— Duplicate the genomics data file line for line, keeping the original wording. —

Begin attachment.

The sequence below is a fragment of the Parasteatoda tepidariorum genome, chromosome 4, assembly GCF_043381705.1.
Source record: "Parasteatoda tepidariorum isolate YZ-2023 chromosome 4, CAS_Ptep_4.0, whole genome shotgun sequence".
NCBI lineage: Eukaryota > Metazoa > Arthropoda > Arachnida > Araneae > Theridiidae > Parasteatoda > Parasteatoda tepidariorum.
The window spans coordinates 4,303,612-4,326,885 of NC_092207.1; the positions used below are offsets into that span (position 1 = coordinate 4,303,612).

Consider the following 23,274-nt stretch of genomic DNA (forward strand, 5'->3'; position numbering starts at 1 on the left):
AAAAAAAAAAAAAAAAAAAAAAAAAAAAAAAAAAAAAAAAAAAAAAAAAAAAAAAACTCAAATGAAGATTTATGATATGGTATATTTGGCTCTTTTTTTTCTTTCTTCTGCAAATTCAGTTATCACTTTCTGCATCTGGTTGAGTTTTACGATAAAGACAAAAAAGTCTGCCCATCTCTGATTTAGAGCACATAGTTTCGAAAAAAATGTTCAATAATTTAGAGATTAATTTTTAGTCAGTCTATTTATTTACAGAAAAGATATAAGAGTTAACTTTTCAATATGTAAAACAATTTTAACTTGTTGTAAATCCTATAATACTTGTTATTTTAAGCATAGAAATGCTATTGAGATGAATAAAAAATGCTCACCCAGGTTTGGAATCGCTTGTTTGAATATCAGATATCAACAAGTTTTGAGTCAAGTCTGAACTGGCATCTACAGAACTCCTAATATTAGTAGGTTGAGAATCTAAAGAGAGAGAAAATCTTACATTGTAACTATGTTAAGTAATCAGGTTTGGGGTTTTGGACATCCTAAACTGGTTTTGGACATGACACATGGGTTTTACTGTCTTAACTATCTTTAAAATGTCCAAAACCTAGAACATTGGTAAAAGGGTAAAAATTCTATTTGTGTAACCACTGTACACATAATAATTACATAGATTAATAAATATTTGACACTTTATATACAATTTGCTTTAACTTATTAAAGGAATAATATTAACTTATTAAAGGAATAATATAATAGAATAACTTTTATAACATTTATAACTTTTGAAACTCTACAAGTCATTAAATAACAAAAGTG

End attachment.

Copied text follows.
The sequence below is a fragment of the Parasteatoda tepidariorum genome, chromosome 4, assembly GCF_043381705.1.
Source record: "Parasteatoda tepidariorum isolate YZ-2023 chromosome 4, CAS_Ptep_4.0, whole genome shotgun sequence".
NCBI lineage: Eukaryota > Metazoa > Arthropoda > Arachnida > Araneae > Theridiidae > Parasteatoda > Parasteatoda tepidariorum.
The window spans coordinates 4,303,612-4,326,885 of NC_092207.1; the positions used below are offsets into that span (position 1 = coordinate 4,303,612).

Consider the following 23,274-nt stretch of genomic DNA (forward strand, 5'->3'; position numbering starts at 1 on the left):
AAAAAAAAAAAAAAAAAAAAAAAAAAAAAAAAAAAAAAAAAAAAAAAAAAAAAAAACTCAAATGAAGATTTATGATATGGTATATTTGGCTCTTTTTTTTCTTTCTTCTGCAAATTCAGTTATCACTTTCTGCATCTGGTTGAGTTTTACGATAAAGACAAAAAAGTCTGCCCATCTCTGATTTAGAGCACATAGTTTCGAAAAAAATGTTCAATAATTTAGAGATTAATTTTTAGTCAGTCTATTTATTTACAGAAAAGATATAAGAGTTAACTTTTCAATATGTAAAACAATTTTAACTTGTTGTAAATCCTATAATACTTGTTATTTTAAGCATAGAAATGCTATTGAGATGAATAAAAAATGCTCACCCAGGTTTGGAATCGCTTGTTTGAATATCAGATATCAACAAGTTTTGAGTCAAGTCTGAACTGGCATCTACAGAACTCCTAATATTAGTAGGTTGAGAATCTAAAGAGAGAGAAAATCTTACATTGTAACTATGTTAAGTAATCAGGTTTGGGGTTTTGGACATCCTAAACTGGTTTTGGACATGACACATGGGTTTTACTGTCTTAACTATCTTTAAAATGTCCAAAACCTAGAACATTGGTAAAAGGGTAAAAATTCTATTTGTGTAACCACTGTACACATAATAATTACATAGATTAATAAATATTTGACACTTTATATACAATTTGCTTTAACTTATTAAAGGAATAATATTAACTTATTAAAGGAATAATATAATAGAATAACTTTTATAACATTTATAACTTTTGAAACTCTACAAGTCATTAAATAACAAAAGTG